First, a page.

I myself have my cross, and still carrying it, being a gay and catholic myself I carry this everyday, will the wrath of God just be upon me. I dont know. I think the cross is there, and it has to be present in our life because only in our suffering to we meet our lord and experience his grace.
    When I met this guy (Who i will call would be my perpetual friend) I just thought I have to choose either be with a guy and throw away my religion or stay single and devoted to God. and at that point I chose this guy and i stopped going to church cause I dont want to receive communion in a state of sin.
    I’m 22 years old and I caught HIV the beginning of this year and it was a burden to me.
    He accepted me for who I am and what I have, and I though he was an atheist, only to find out he was also a devout catholic like myself.
    He told me we will pray to God about my disease, and to my shock we went to church together (and prayed about it) and suddenly I’m faced with a dilemma, should I carry this cross? (Having a boyfriend while being catholic) or just go the easy way.
    until now this cross I carry is getting heavier everyday. but I know God has a plan he yet to reveal.
    Him and Me staying as a catholic we will forever be barred to receive the holy communion, I have prayed many times that God would remove the Gay in me. I feel fortified but the closer I get to God the stronger I get pulled to being more gay.
    I havent read all your articles but would lover to read some more and hopefully you’ll make an article about having or not having a boyfriend. I’m very confused but I look up high to God for somoe answers and I came across your blog searching for “Gay and Catholic”

    • admin says:


      Thank you for visiting my blog and leaving a comment. The burden that we face as being gay and Catholic is not easy. I want to share with you part of my past that I haven’t shared with many people (well, I guess until now). When I was a little older then you I found myself in a situation where my sexuality came out in a manner that wasn’t a great way to do so. Anyways, during this time I found myself really struggling with dealing with this. While I was laying down one night, God came to me (I know some may think I’m crazy when I say this), but I do believe it was God. He should me that were was 2 paths that I had the option of going down. The first path was the path that I was on and that lead to what looked like a dark, dead forest. The second path lead to a field that was so green and peaceful. God showed me that if I wanted to end up on the 2nd path I needed to go down this trail. He said to me “If you take this trail it isn’t going to be easy, but I will be with you.” At that point I decided to take the trail. This was roughly 10 years ago and the trail that I am on hasn’t been easy, several times it has felt like I have fallen all the down to the point where the trail started.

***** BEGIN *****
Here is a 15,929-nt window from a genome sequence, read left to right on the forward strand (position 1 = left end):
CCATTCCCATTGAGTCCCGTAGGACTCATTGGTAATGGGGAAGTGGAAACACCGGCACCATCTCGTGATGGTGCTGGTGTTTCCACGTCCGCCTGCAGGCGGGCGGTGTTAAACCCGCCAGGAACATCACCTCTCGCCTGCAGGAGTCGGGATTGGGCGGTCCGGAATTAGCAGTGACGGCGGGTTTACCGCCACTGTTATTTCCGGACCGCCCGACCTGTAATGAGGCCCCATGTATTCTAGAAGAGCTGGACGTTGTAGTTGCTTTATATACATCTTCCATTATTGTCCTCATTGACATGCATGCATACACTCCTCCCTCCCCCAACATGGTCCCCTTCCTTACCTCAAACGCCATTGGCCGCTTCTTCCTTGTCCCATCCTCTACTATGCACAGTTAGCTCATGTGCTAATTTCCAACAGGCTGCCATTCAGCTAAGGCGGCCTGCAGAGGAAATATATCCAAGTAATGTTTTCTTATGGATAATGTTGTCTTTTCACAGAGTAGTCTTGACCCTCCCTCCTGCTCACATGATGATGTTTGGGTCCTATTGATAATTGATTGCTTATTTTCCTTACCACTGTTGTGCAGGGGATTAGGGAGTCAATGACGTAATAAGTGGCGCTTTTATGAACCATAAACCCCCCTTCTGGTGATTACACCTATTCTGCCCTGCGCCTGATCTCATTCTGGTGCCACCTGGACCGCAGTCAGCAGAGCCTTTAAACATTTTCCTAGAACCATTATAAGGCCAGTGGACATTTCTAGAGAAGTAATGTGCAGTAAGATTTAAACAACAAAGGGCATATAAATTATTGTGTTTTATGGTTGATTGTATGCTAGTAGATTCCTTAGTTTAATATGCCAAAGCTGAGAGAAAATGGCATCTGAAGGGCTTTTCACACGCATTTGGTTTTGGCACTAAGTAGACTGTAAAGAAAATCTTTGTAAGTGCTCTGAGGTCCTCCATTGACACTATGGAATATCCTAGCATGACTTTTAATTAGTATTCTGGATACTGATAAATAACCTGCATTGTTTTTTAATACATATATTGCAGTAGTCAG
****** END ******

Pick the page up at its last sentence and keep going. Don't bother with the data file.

The reason I bring this up is to let you share with you that even though at times life can be difficult, God is with you. He is with you in every struggle you have, every time you are happy, every time you feel lost and every time you feel like things are going right. Often time we over think or look what God’s plans are for us or why certain individuals are placed in our lives. From what you wrote it sounds like you have found a great guy that cares deeply for you. It’s not often that 2 guys that are gay both have such faith in God as it sounds like the 2 of you do. I am single myself, but I have spoken to others that are in committed relationship and still stay true to their faith. I don’t think God is as concerned about whom we love as we often think He is.

      I wondering if there isn’t a reason why the two of you meet. If a guy is willing to accept the burdens you face in your life and you are willing to accept the burdens he has then I think you should pray about the reason for the 2 of you meeting. Are you meant to be in a relationship? friendship? does things have to become sexual between you and him in order to have a true relationship? is there something God would like the 2 of you to do for him?